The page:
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Aspects of this topic I find very interesting, mainly because I’m obsessed about learning why adult dancers (whether ballet or any other style) seem to drop out so frequently.


I have noticed that where there are intact classes of adults (i.e., overwhelmingly people over say age 25) those classes tend to remain intact over the years, at least for a few years. Nevertheless, people do seem to drop out eventually. It is just the drop out rate seems to be relatively small from year to year.


I’ve taken ballet classes where there have been many teens in the pre-pro program and all have been pretty much as GretchenStar described. But all of the adults I’ve spoken to who have been in those classes have pretty much expressed the same opinion. We generally enjoy having them in class, like watching them, and learn from them both by observing what they do and internalizing for ourselves the corrections they get. Of course, my talking with these adults has been strictly informal and what I say probably reflects my own biases.


Personally, I loved taking class with people who were much better than me. Yep, the whole class was geared to them and essentially they got all the corrections. The class was 80% pros, teachers, and pre-pros. As to corrections, you know that almost every correction given certainly also applied to you. And all those good people provide excellent models to copy. Amazing how much better you danced when sandwiched between two pros.

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I’ve taken ballet classes where there have been many teens in the pre-pro program and all have been pretty much as GretchenStar described. But all of the adults I’ve spoken to who have been in those classes have pretty much expressed the same opinion. We generally enjoy having them in class, like watching them, and learn from them both by observing what they do and internalizing for ourselves the corrections they get.


Yes, but you have spoken to adults who have been in those classes, as you say. People who did not like it, would not be there. So you can draw no conclusions from those opinions, really, other than not all adults hate having pre-pro teens in class (which we knew already), as you have no way of really knowing how many did not come knowing it was a mixed class, or how many of those who came and quit after a couple of time quit because of that.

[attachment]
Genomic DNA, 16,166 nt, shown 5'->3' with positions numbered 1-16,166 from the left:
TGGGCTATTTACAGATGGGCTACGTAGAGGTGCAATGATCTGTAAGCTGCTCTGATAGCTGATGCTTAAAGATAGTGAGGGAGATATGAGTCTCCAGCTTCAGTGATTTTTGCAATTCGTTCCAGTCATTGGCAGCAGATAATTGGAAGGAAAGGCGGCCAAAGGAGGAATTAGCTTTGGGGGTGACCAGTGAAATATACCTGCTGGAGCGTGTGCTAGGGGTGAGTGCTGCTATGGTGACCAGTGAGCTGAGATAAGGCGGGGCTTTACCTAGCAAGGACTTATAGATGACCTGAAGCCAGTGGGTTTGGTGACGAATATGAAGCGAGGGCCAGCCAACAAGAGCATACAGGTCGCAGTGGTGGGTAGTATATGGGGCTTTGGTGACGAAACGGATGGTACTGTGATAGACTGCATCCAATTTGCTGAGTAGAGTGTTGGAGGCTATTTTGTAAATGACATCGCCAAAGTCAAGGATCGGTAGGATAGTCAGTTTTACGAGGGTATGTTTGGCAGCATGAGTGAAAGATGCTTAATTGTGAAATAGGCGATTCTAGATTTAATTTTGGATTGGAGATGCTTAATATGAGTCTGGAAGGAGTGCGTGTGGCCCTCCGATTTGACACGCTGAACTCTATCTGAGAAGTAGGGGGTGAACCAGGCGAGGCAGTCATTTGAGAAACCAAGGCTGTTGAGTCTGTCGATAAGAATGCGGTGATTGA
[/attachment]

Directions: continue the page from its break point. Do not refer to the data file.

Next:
Not saying there necessarily is such people, just playing the pedantic data-analyst kind of person.

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I noticed that the pre-pro teens are more welcome in adult int. or adv. classes. More advanced adults tend not to be as affected. However, the real beginning adults may already feel self conscious and would probably benefit from having an ALL adult, ALL beginner class. In a perfect world, it would be best to keep the adult classes 18 and over. However, more often than not, a person younger than that will take an adult class as a "make up" class, and alot of times, teenagers with no prior experience will be found taking adult beginner classes as that is the only real beginner class available to them. There was a situation at my studio where little kids...yes little kids (age 9) were crashing the adult class which was right after their own class. It got so bad that people really did start complaining about it and that was the end of that. And I agreed that it was a little too much. They are adorable, but, I don't travel a half hour and spend $15 per class so I can feel like I'm at day camp.


The fact of the matter is that attendance is wishy washy amongst adults. So it would be hard to find a class that was closed (meaning a certain amount of people registered at a certain age and level and thats it). So we just have to deal with the mixed bag that we get when we arrive to the studio. And yes...it's always different. It's just the nature of the beast I guess.

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I'd like to share an experience from the other side. Although I'm an adult, professional dancer now, as a teenager at my pre-pro school I frequently took the adult classes for an extra or makeup class (I performed a lot and sometimes missed regular classes). I think the situation can work out well as long as everyone has the same understanding of the purpose of the class. It's an ADULT class, and pre-pro teens are GUESTS. Here are a few of my thoughts.



You, as an adult, need to be clear about what you need in the class. For instance, if you are happier having the pre-pros go first, so you can see the combination again, that's fine. But, if you resent them always going first, don't say "oh, go in front, you've already got it/are a better dancer/ are wearing pointe shoes, etc." You've both paid for the class and are equally important. If you are pushing the younger dancers out in front of you, you have no reason to complain later. Simply take your place as you would in any class.